I’m such a sucker for dream-come-true stories.
Guess that’s why I like shows like The Voice. Every artist has a story of struggle and hardship and a dream that will not be denied. Each one brings her fragile dream to the stage and exposes it to the world. Curled up on my sofa, I’m a nervous wreck. You’d think it was my own dream on the line, and I can’t sing a lick! But boy, can I relate.
I have dreams. I spent my childhood and adolescence with my nose buried in a book, totally absorbed by words on a page that plumbed the depths of my being. How could the author, a complete stranger, tap into my soul with such surgical precision? I wanted to be that kind of surgeon. A writer.
But I have duties. Obligations, no matter how pleasant, that demand my attention in the here and now. For years, it was wiping snotty noses and dirty bottoms, kissing boo-boos and foreheads, cheering soccer goals and volleyball kills. And then it was corporate. Executing strategies and budgets and performance reviews. And now I’m back to caregiving – bathing, dressing, kissing my mama’s forehead goodnight. And through every season, tending a growing marriage while trying desperately to keep up with the laundry and cooking and cleaning. Would I change a whit? Not a chance. However menial, each duty represents an investment in my finest life’s work – my tribe.
But here’s the thing. Duties and dreams do not coexist well. Both need time and space and resources, but duties demand, whereas dreams softly implore.
One of my favorite poets, Langston Hughes, explored what happens when a dream is deferred.
“What happens to a dream deferred?
Does it dry up
like a raisin in the sun?
Or fester like a sore—
And then run?
Does it stink like rotten meat?
Or crust and sugar over—
like a syrupy sweet?
Maybe it just sags
like a heavy load.
Or does it explode?”
Langston Hughes’ dream was the same as Martin Luther King’s. It was the very beat of his heart, the ink in his pen, his raison d’etre. Perhaps his dream worked through each of the stages he describes – dried, infected, crusty, rotten, weary, explosive. But it never went away. Dreams are like that. Determined little boogers.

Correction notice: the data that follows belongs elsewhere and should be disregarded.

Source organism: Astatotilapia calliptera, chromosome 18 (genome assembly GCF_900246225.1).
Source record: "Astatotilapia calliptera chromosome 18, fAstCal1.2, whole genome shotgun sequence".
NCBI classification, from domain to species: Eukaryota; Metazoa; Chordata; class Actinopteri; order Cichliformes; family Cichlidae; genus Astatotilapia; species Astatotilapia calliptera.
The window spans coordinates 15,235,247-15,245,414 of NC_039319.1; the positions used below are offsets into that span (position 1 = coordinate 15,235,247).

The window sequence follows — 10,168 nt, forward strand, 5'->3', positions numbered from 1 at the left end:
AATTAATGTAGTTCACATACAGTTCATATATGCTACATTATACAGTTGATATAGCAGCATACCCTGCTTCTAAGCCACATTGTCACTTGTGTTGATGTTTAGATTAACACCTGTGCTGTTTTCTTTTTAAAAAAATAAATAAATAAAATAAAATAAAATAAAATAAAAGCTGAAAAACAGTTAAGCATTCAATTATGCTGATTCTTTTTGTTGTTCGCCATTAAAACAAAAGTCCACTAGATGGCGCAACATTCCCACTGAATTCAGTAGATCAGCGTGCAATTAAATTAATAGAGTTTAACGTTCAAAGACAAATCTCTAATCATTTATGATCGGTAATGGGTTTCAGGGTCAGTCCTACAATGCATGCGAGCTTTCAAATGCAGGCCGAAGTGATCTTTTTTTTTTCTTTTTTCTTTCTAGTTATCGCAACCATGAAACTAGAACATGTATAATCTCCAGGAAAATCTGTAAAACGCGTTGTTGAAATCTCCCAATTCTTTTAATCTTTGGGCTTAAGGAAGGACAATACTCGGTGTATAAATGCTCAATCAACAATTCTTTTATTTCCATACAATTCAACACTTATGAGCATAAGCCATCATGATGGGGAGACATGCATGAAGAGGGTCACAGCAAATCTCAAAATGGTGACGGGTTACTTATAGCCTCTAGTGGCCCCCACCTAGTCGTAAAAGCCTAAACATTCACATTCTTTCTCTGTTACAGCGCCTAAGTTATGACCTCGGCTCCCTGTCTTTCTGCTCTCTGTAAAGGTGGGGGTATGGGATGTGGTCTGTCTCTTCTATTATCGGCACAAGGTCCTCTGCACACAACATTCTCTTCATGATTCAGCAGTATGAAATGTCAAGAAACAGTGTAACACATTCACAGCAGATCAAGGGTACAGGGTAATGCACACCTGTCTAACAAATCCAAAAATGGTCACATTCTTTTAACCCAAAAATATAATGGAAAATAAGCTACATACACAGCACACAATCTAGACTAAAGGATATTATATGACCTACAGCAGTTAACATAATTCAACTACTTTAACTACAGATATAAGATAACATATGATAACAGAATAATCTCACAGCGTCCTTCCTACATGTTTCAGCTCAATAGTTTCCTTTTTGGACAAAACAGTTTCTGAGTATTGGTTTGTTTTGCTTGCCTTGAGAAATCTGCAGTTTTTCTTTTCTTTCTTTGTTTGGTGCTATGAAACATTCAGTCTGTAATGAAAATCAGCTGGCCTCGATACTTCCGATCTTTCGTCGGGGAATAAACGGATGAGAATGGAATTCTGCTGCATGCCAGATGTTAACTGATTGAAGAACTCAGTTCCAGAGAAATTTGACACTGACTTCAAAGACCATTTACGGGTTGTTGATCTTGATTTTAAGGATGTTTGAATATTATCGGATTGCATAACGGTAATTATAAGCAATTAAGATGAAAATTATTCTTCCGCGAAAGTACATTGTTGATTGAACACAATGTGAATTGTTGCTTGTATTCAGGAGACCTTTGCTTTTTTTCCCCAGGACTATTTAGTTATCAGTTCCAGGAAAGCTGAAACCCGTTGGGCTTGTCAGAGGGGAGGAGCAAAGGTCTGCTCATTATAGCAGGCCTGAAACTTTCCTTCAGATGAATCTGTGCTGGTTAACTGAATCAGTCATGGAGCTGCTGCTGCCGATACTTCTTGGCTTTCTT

I’ve been thinking about my dreams a lot lately, probably sparked by a deluge of mail from AARP. Seeing signs of life in a dream I had deferred for 50 years has given me new hope and determination. I still have duties, of course, but I have more liberty, too.
If your dreams are largely deferred for now, here are five things you can do to keep them alive.
If I asked you to tell me your dreams, could you? Have you buried them so deep you aren’t sure you have any? You do. To speak them out loud is to affirm your true self. Dreams spring from your God-given wiring. They are the very essence of who you are. Speak them, if only to yourself.
Repeat after me: “Dreams are good. I deserve to have dreams.” We all know someone who has selfishly pursued his own dreams, leaving a path of broken relationships in his wake. To be clear, that’s bad. But the dream itself was good. Got it? I’m not advocating abandoning your family to do your own thing. Those duties that keep you from pursuing your dreams are good too! Everything in its time. Even though dreams and duties compete, let them live together in relative harmony.
Because they aren’t pushy, dreams can be ignored. But don’t. Feed them, even if you can only give morsels. If your dream is writing, read good books, attend a seminar at your local college, volunteer to do a guest post for your friend’s blog. If your dream is music, sing or play with your church band, go to a concert, volunteer with your kid’s band or choir. You get the idea. Spend time in the arena you want to find yourself, and build a network of friends who share your passion.
Life’s demands can be dream-crushing. Don’t listen to the naysayers and pessimists, even if one of those voices belongs to you. Maybe your dream has to be deferred for now, but another day is coming! Believe it! Wrap yourself in hope like a super-hero cape. Defend your dreams with the same ferocity you defend your kids or friends.
When time and opportunity allow, work on achieving your dream. Through education, practice, trial and error, you make small steps in the right direction. Celebrate any gains, no matter how small. The duties that keep you from throwing yourself whole-heartedly into your passions can actually be a good thing. If you’re like me, more time doesn’t necessarily make me more productive. Quite the opposite. Time scarcity forces me to focus my energy more intentionally. Embrace the struggle!
What is your heart whispering? What would you do if anything were possible? I wish you dreams, my friend, and the joyous pursuit of those dreams. All in good time.